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Open access

Milena S Pandrc, Stanko Petrović, Vanja Kostovski, Marijana Petrović and Miloš Zarić


Immunoglobulin (Ig)G4-related sclerosing disease (IgG4-RSD) is a new disease entity first proposed with regard to autoimmune pancreatitis. A 67-year-old male patient was examined because of weight loss and an abdominal pain. Based on the clinical characteristics, laboratory parameters and ultrasound features, we identified the diagnosis of the IgG4-related systemic disease (IgG4-RSD), that was confirmed by the histopathological analysis after the biopsy of the head of pancreas. After confirmation, we started with the corticosteroid therapy with a good clinical, biochemical and morphological response. During the previous therapy, the disturbance of glucoregulation appeared, so we had to change the modality of treatment. We decided to add Azathioprine to the therapy in a dose of 150 mg/day. We achieved a stable phase of the disease with IgG 4.37 g/l and IgG4 0.179 g/l, and with no side effects from the therapy.

Learning points

  • There are potential clinical applications of identifying subsets of patients with IgG4 thyroiditis (FVHT and Riedel thyroiditis).

  • A trial of immunosuppressive therapy should be included if a resection is deemed inadvisable.

  • In particular, cases of FVHT that mimic malignancy, tissue and serum IgG4 may provide supportive diagnostic information.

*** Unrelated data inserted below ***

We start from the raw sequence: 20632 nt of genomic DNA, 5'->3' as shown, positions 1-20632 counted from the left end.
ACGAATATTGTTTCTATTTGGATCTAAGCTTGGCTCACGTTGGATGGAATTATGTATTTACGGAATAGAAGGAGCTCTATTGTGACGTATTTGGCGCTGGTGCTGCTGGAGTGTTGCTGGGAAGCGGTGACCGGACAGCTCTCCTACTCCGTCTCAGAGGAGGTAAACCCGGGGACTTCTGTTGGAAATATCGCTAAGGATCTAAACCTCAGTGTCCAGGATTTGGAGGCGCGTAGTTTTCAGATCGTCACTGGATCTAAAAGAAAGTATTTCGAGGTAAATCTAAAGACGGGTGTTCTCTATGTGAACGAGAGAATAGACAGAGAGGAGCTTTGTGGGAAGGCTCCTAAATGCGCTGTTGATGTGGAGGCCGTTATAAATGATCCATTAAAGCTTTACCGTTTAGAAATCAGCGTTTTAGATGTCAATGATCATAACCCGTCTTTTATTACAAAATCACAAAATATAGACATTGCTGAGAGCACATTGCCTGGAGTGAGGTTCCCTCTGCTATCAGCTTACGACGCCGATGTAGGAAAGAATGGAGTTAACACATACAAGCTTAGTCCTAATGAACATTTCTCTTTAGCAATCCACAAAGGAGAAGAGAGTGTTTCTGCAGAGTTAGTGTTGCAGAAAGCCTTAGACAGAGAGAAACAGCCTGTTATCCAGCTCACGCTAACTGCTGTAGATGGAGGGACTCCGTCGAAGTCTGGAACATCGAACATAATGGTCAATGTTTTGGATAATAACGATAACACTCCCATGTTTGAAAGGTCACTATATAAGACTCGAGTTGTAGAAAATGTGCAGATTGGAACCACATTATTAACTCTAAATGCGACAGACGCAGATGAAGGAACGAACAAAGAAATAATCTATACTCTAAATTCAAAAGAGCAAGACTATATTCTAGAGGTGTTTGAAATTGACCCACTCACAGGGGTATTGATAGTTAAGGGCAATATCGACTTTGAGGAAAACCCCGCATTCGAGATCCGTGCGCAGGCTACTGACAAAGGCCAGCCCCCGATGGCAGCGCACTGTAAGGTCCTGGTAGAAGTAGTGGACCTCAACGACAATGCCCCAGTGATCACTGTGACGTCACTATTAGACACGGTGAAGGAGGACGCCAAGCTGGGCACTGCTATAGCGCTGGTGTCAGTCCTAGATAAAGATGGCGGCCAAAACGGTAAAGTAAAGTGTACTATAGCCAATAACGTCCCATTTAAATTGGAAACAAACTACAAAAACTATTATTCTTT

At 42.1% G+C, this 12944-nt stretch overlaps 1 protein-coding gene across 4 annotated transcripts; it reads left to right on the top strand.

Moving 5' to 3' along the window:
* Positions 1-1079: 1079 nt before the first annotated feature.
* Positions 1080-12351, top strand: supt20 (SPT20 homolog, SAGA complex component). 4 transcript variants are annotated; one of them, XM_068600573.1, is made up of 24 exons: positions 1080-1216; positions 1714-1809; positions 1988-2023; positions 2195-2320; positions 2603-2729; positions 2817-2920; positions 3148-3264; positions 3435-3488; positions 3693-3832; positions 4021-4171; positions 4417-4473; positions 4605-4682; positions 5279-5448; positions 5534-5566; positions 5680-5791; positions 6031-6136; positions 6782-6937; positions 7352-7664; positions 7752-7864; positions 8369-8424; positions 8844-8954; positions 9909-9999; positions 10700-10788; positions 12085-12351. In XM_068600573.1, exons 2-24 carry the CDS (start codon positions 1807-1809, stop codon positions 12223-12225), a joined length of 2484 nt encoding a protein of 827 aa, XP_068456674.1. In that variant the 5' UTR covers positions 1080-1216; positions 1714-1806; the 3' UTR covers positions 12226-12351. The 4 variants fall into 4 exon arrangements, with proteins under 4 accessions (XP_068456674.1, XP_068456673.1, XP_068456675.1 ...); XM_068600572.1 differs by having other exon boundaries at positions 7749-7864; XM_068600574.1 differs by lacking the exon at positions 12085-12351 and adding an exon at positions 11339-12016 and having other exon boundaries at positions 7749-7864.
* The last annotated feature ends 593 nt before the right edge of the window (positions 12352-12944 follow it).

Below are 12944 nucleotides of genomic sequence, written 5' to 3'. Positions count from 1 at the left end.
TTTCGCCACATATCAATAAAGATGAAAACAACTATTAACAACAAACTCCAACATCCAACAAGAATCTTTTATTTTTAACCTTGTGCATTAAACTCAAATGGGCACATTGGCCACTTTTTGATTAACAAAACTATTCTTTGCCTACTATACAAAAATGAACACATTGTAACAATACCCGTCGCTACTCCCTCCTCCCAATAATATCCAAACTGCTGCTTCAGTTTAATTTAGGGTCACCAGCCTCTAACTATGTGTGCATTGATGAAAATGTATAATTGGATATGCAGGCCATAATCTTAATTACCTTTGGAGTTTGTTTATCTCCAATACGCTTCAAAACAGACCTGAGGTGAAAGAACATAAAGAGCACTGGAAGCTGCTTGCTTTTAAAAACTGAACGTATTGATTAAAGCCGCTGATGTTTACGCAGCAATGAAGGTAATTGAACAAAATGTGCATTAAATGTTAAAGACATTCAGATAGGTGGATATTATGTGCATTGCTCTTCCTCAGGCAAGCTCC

Open access

Philip C Johnston, Amir H Hamrahian, Richard A Prayson, Laurence Kennedy and Robert J Weil


A 54-year-old woman presented with bi-temporal hemianopia, palpitations, and diaphoresis. An invasive pituitary macroadenoma was discovered. The patient had biochemical evidence of secondary hyperthyroidism and GH excess; however, she did not appear to be acromegalic. Surgical removal of the pituitary mass revealed a plurihormonal TSH/GH co-secreting pituitary adenoma. TSH-secreting adenomas can co-secrete other hormones including GH, prolactin, and gonadotropins; conversely, co-secretion of TSH from a pituitary adenoma in acromegaly is infrequent.

Learning points

  • This case highlights an unusual patient with a rare TSH/GH co-secreting pituitary adenoma with absence of the clinical features of acromegaly.

  • Plurihormonality does not always translate into the clinical features of hormonal excess.

  • There appears to be a clinical and immunohistochemical spectrum present in plurihormonal tumors.